Current Nanaimo Mayor John Ruttan, elected in 2008, agrees things did not go well the previous year. "They came along, literally peddling crack kits out of the back of trucks, so they would drive down the street, and some wags have said it literally reminded them of an ice-cream truck. The only thing is they didn't have a bell on it," said the long-time Nanaimo businessman, who was chairman of the city's port authority before becoming mayor. "It just didn't seem to be a very professional approach."

But now consultation has taken place, and Mr. Ruttan supports bringing crack kits to the city. Murray Fyfe, medical health officer for the island health authority, says there has been a new approach to working out the issue with the city, and the eventual hope is to provide kits across the island.

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"We have, most appropriately, taken the time to talk with communities about this, talk with local government representatives about what this is about," he said. "People are going to use drugs whether or not they have access to clean supplies. It's really about providing them with something to keep them healthy in the short term, and then engage with them and bring them into the health-care system for treatment and counselling."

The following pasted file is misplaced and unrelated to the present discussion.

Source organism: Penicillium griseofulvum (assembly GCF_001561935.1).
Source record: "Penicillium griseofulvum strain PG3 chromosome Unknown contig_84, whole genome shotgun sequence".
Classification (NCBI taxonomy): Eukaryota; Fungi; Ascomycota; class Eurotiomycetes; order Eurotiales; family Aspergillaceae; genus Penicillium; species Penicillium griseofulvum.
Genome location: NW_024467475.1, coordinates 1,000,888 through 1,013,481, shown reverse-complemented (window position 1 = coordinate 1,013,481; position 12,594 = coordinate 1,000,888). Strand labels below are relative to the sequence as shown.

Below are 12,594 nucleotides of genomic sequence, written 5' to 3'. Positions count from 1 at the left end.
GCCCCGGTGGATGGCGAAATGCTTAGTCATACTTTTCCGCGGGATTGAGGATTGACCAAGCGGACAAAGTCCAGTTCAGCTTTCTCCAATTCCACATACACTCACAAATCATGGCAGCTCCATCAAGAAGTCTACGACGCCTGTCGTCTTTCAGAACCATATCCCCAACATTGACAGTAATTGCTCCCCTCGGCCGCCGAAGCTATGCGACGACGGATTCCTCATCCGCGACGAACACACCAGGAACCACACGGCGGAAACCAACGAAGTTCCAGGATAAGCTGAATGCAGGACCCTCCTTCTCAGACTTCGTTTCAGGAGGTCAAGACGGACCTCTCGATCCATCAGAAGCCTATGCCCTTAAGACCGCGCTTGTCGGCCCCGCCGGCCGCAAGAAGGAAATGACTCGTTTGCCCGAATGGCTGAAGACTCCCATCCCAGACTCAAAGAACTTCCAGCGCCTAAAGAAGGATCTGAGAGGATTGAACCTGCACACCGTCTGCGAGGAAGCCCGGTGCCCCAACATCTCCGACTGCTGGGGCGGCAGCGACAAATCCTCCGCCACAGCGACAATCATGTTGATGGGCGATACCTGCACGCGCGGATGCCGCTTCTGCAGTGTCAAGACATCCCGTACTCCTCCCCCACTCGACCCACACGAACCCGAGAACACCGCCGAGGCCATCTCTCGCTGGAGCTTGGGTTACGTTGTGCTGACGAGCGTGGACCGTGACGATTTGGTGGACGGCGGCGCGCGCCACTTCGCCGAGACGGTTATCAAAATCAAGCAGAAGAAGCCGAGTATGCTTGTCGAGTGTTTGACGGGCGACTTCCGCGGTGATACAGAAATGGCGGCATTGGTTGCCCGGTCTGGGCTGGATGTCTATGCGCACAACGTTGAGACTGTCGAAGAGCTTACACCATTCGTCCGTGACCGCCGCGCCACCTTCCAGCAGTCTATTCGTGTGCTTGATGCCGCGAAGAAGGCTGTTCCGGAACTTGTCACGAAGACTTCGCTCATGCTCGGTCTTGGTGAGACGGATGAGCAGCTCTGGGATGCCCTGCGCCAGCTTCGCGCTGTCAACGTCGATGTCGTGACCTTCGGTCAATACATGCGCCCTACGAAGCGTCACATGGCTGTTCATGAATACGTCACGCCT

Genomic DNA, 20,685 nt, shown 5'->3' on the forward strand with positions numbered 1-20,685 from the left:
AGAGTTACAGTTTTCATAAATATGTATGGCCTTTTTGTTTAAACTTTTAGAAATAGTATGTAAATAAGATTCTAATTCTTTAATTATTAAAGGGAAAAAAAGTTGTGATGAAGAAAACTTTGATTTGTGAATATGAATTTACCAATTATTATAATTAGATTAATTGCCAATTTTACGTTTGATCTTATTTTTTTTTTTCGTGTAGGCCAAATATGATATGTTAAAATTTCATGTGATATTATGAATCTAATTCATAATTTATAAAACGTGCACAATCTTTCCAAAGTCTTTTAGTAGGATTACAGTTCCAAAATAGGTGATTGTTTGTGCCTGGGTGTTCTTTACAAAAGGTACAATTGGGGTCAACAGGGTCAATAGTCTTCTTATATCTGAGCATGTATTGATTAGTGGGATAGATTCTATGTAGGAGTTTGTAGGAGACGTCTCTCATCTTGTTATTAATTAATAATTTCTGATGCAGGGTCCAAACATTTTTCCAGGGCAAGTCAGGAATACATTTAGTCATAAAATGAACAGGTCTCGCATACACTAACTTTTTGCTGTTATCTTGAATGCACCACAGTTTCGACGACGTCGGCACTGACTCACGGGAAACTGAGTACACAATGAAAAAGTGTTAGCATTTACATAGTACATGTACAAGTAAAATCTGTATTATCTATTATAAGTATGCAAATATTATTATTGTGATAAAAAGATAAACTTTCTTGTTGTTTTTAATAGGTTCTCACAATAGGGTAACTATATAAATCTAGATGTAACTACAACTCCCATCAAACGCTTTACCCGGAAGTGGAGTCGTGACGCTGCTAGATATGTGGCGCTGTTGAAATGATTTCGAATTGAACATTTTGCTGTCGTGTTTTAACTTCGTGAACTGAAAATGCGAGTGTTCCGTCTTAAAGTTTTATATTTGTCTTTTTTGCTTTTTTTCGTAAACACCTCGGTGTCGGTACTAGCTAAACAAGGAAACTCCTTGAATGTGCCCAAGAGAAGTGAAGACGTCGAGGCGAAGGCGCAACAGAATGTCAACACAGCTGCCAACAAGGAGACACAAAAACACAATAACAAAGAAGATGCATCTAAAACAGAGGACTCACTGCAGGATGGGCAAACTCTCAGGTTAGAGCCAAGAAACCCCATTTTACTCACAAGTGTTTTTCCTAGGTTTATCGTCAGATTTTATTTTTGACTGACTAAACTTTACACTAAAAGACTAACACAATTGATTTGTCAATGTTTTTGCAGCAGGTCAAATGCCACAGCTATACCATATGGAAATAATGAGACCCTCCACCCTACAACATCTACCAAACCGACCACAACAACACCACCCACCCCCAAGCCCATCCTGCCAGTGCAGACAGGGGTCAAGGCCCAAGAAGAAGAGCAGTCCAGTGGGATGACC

Drug-related disorder has been eased from a half-dozen years ago. "You could walk down a key number of streets and it would resemble a small-scale Downtown Vancouver Eastside," said Corporal Dave LaBerge of the city's six-man bike squad. "There would be dozens of homeless, addicted, mentally ill people wandering around, doing drug deals, open prostitution."